A quiet focus on the relevant
Since the 1950s, she has been known as one the of the most important portrait photographers in the UK: Jane Bown, born in 1925 in Dorset. She’s portrayed all the important personalities of her time: artists Francis Bacon and David Hockney, actors and directors such as Woody Allen and Dennis Hopper, fashion designers like Vivienne Westwood, musicians such as the Beatles and Björk, and important political figures including Richard Nixon, Margaret Thatcher, and the Queen. Her more than 60-year long working relationship with the Observer began with her first portrait in 1949 of the philosopher Bertrand Russell. His distinctive profile, giving off a silent pride, emerges from an abstract background in black and white contrast.
All of her portraits exhibit a high degree of focus. Her simple technical means have not changed until today: no artificial light, no requisites, no assistant, no color. She does not even use a light meter.
“I always look at the light on the back of my hand and calculate it that way.” Starting out with a Rollei, then a Pentax, and finally landing on an Olympus she still uses today, she developed her own distinctive style. She concentrates on a person’s head, above all on their eyes, and isolates them in front of a vague background. She has perfected her minimalist photography over time to achieve technical and compositional completeness.
In one of her rare interviews Jane Bown was asked if she agrees with Richard Avedon that most photography is very precise, but doesn’t tell the truth. After hesitating a bit she said: “I think my pictures do.”
According to her own understanding, the photographer should always be invisible and be able to catch the right moment: “The best pictures come from the unforeseen. They suddenly appear out of nowhere. One moment they are there, the next they are gone. It is very simple to take a picture, but it is very difficult to make a good photograph.” She would do anything to catch that good photograph, as was the case with Richard Nixon: The assignment came in late and all other journalists were already there, blocking her view. There was nothing left other than to get down on her knees and shoot the image from this position. The first one didn’t work out. Nixon asked: “Do you have it?” She said no. He posed again and asked: “Do you have it?” And then she got it.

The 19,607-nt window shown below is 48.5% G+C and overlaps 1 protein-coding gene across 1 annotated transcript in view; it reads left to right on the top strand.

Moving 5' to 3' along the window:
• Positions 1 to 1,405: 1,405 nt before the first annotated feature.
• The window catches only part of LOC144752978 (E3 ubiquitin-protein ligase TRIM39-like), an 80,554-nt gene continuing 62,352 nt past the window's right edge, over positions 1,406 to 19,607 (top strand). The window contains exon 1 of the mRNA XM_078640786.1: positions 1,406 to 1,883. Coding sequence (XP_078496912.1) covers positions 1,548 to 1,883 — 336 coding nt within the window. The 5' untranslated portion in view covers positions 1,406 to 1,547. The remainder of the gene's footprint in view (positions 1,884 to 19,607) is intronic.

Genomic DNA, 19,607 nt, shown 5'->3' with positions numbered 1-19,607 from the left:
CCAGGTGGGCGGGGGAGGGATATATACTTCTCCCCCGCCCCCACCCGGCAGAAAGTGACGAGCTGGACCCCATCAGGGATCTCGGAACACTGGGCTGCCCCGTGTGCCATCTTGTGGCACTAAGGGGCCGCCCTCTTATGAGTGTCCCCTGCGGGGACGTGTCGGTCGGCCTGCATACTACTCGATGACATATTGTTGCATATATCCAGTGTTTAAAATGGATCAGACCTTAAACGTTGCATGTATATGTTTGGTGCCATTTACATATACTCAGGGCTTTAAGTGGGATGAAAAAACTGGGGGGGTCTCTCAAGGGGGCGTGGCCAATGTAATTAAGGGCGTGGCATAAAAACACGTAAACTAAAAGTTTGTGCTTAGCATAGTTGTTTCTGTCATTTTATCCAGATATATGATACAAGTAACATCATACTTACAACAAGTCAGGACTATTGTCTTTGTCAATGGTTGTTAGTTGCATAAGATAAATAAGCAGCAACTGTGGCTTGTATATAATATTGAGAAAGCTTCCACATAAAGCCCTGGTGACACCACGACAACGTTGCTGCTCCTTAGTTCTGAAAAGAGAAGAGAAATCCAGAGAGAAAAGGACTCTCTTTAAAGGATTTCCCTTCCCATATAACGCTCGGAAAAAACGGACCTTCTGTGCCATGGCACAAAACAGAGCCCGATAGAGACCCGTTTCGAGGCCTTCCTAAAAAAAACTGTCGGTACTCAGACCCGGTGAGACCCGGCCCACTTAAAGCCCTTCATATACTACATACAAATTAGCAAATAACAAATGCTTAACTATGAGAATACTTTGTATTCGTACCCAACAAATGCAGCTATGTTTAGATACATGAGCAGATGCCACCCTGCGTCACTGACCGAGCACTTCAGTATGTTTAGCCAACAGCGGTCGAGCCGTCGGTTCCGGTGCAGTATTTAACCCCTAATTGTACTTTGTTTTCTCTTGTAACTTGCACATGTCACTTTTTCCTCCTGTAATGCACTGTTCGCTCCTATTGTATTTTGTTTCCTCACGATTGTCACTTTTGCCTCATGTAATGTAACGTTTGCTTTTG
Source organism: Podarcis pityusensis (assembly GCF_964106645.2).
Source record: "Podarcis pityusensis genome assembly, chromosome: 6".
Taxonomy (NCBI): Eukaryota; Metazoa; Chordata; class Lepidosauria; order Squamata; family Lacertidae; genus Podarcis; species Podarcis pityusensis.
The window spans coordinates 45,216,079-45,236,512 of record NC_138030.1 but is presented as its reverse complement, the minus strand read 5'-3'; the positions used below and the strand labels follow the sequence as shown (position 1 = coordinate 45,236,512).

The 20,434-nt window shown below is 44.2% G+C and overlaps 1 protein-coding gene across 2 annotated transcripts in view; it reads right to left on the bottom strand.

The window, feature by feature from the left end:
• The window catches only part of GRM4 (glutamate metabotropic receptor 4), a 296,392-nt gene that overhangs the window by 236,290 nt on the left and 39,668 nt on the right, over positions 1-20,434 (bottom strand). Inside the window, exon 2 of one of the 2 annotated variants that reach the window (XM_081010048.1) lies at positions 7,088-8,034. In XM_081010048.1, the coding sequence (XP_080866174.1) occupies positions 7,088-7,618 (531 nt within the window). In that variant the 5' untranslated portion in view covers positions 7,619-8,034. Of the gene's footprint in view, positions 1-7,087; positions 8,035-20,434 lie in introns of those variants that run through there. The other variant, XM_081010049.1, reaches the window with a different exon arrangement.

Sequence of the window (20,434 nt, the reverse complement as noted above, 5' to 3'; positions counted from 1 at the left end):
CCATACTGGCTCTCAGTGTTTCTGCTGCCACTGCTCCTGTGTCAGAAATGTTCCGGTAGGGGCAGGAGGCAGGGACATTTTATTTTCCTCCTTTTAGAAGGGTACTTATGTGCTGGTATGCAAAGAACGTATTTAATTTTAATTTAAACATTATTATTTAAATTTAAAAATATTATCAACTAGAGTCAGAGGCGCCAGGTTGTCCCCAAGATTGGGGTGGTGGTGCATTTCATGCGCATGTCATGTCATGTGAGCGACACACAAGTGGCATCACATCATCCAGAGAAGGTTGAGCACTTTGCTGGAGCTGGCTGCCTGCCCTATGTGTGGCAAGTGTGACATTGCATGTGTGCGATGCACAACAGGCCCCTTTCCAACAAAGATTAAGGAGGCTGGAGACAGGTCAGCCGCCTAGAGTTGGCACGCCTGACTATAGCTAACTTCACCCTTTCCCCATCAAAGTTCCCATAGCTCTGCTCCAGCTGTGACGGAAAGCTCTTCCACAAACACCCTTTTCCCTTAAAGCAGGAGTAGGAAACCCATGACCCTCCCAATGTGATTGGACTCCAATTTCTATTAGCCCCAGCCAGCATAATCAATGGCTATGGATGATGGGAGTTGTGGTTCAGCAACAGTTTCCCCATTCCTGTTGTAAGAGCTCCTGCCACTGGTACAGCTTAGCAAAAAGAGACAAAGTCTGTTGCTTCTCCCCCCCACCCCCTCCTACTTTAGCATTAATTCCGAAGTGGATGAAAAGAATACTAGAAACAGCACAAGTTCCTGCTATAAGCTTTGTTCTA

Most of the time she had only ten minutes to take pictures, something which requires precision, perception, and for a shy person like Jane Bown, a high degree of determination. When she met Dennis Hopper 1982 at the Savoy Hotel, she marched straight to his room and took stock of the situation. Within seconds she came up with her idea for the picture and within a few attempts, she had the portrait: The actor, in a hat, smoking in front of a mirror. Samuel Beckett had wanted to cancel their appointment due to a lack of time, but Bown didn’t allow him to shake her off so easily and caught him at the stage exit. Within only five shots she captured one of the most memorable portraits of him that’s ever been made. Her work reached critical acclaim in 1995, when the National Portrait Gallery had a show and catalogue of her work, titled “The Gentle Eye.” In 1995 she also received the British Order of Merit for her exceptional achievements in photography. Various publications document her work, including a coffee table book titled “Faces” from 2000.
|1925||Born in Dorset|
| ||Jane Bown studied photography at Guildford Shool of Art, Surrey (1946-50). Joined Observer newspaper in January 1949 and her first published work for the paper was a portrait of Bertrand Russell that appeared the same month. In 1964, worked in colour for 3 years for Observer Colour Magazine but disliked it and returned to working predominantly in black and white. Her extensive photojournalism output includes series on Sinti and Romanies, Greenham Common evictions, and in 2002, the Glastonbury Festival. Her sitters include Björk, Queen Elizabeth II, Jean Cocteau, Samuel Beckett, Orson Welles, David Hockney, Sir John Betjeman, Jayne Mansfield and The Beatles.|
|1995||Barry Award, 1995|
|1995||What the Papers Say, 1995|
|1986||DLitt Bradford, 1986|
|National Portrait Gallery, London|
|Palace of Westminster, London|
|Buckingham Palace, London|
|The Royal Ballet School, London|
| ||Single Exhibitions (Selection)|
|2007 - 2008||'Unknown Bown 1947-1967' The Newsroom, London|
|2003||'Rock: 1963-2003', The Newsroom, London|
|1980 - 1981||'The Gentle Eye', National Portrait Gallery, London|
|Group Exhibitions (Selection)|
|2007||How We Are - Photographing Britain, Tate Britain, London|
|Woman’s Hour, BBC Radio 4, March 2006:|
|1980||'The Gentle Eye', 1980|
|1986||'Women of Consequence', 1986|
|1987||'Men of Consequence', 1987|
|1988||'The Singular Cat', 1988|
|1991||'Pillars of the Church', 1991|
|2000||'Faces: The Creative process Behind Great Portraits, 2000|
|2003||'Rock: 1963-2003', 2003|
|2007||'Unknown Bown', 2007|